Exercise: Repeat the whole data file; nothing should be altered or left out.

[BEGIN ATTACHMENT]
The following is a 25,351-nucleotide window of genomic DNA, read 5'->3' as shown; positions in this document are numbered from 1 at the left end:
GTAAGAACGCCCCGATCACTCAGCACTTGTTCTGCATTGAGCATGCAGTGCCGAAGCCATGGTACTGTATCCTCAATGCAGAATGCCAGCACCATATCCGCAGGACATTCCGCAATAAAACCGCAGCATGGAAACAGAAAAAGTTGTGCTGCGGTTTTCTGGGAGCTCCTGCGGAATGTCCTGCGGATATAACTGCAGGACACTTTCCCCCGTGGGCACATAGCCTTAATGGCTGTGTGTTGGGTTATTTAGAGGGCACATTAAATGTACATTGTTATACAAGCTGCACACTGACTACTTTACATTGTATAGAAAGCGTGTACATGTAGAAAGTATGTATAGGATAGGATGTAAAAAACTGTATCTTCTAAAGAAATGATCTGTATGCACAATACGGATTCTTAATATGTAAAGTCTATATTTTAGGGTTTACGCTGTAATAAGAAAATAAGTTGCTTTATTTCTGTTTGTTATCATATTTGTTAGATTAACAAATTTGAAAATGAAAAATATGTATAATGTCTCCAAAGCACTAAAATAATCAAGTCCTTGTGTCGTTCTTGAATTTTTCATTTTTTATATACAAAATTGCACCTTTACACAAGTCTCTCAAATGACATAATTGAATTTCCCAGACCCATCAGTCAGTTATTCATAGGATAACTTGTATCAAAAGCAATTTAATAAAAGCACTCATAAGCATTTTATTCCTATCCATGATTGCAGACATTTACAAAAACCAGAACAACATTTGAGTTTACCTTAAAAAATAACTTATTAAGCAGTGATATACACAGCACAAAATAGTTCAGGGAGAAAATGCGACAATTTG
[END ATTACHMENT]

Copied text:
The following is a 25,351-nucleotide window of genomic DNA, read 5'->3' as shown; positions in this document are numbered from 1 at the left end:
GTAAGAACGCCCCGATCACTCAGCACTTGTTCTGCATTGAGCATGCAGTGCCGAAGCCATGGTACTGTATCCTCAATGCAGAATGCCAGCACCATATCCGCAGGACATTCCGCAATAAAACCGCAGCATGGAAACAGAAAAAGTTGTGCTGCGGTTTTCTGGGAGCTCCTGCGGAATGTCCTGCGGATATAACTGCAGGACACTTTCCCCCGTGGGCACATAGCCTTAATGGCTGTGTGTTGGGTTATTTAGAGGGCACATTAAATGTACATTGTTATACAAGCTGCACACTGACTACTTTACATTGTATAGAAAGCGTGTACATGTAGAAAGTATGTATAGGATAGGATGTAAAAAACTGTATCTTCTAAAGAAATGATCTGTATGCACAATACGGATTCTTAATATGTAAAGTCTATATTTTAGGGTTTACGCTGTAATAAGAAAATAAGTTGCTTTATTTCTGTTTGTTATCATATTTGTTAGATTAACAAATTTGAAAATGAAAAATATGTATAATGTCTCCAAAGCACTAAAATAATCAAGTCCTTGTGTCGTTCTTGAATTTTTCATTTTTTATATACAAAATTGCACCTTTACACAAGTCTCTCAAATGACATAATTGAATTTCCCAGACCCATCAGTCAGTTATTCATAGGATAACTTGTATCAAAAGCAATTTAATAAAAGCACTCATAAGCATTTTATTCCTATCCATGATTGCAGACATTTACAAAAACCAGAACAACATTTGAGTTTACCTTAAAAAATAACTTATTAAGCAGTGATATACACAGCACAAAATAGTTCAGGGAGAAAATGCGACAATTTG